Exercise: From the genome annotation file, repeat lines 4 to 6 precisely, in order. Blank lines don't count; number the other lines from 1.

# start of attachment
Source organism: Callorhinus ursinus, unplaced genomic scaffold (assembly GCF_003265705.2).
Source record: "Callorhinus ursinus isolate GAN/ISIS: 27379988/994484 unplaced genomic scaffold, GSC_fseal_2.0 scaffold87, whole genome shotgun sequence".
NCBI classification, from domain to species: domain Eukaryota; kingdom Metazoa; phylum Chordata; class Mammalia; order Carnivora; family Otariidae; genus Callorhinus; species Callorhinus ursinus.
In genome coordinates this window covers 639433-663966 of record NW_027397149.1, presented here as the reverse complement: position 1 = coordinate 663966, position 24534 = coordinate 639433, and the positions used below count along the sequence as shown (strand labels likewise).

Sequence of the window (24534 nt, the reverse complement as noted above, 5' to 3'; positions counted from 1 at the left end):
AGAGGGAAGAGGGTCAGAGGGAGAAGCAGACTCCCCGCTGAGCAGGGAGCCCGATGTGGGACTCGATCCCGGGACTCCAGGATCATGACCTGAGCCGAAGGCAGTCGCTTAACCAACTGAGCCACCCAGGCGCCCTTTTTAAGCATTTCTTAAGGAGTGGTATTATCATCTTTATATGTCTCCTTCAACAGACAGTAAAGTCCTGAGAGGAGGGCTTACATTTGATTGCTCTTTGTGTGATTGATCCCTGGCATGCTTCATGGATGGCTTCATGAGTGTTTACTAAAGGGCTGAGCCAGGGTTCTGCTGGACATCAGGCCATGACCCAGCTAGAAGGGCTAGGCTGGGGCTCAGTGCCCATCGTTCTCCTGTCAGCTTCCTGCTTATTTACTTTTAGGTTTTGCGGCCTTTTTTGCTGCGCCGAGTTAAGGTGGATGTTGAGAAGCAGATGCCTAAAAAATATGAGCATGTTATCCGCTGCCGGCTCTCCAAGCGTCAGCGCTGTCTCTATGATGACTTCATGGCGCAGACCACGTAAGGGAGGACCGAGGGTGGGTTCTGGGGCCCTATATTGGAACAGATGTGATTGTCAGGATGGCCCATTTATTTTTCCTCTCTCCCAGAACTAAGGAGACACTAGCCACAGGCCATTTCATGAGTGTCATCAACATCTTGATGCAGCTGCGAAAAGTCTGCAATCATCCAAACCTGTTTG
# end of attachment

In genome coordinates this window covers 639433-663966 of record NW_027397149.1, presented here as the reverse complement: position 1 = coordinate 663966, position 24534 = coordinate 639433, and the positions used below count along the sequence as shown (strand labels likewise).

Sequence of the window (24534 nt, the reverse complement as noted above, 5' to 3'; positions counted from 1 at the left end):
AGAGGGAAGAGGGTCAGAGGGAGAAGCAGACTCCCCGCTGAGCAGGGAGCCCGATGTGGGACTCGATCCCGGGACTCCAGGATCATGACCTGAGCCGAAGGCAGTCGCTTAACCAACTGAGCCACCCAGGCGCCCTTTTTAAGCATTTCTTAAGGAGTGGTATTATCATCTTTATATGTCTCCTTCAACAGACAGTAAAGTCCTGAGAGGAGGGCTTACATTTGATTGCTCTTTGTGTGATTGATCCCTGGCATGCTTCATGGATGGCTTCATGAGTGTTTACTAAAGGGCTGAGCCAGGGTTCTGCTGGACATCAGGCCATGACCCAGCTAGAAGGGCTAGGCTGGGGCTCAGTGCCCATCGTTCTCCTGTCAGCTTCCTGCTTATTTACTTTTAGGTTTTGCGGCCTTTTTTGCTGCGCCGAGTTAAGGTGGATGTTGAGAAGCAGATGCCTAAAAAATATGAGCATGTTATCCGCTGCCGGCTCTCCAAGCGTCAGCGCTGTCTCTATGATGACTTCATGGCGCAGACCACGTAAGGGAGGACCGAGGGTGGGTTCTGGGGCCCTATATTGGAACAGATGTGATTGTCAGGATGGCCCATTTATTTTTCCTCTCTCCCAGAACTAAGGAGACACTAGCCACAGGCCATTTCATGAGTGTCATCAACATCTTGATGCAGCTGCGAAAAGTCTGCAATCATCCAAACCTGTTTG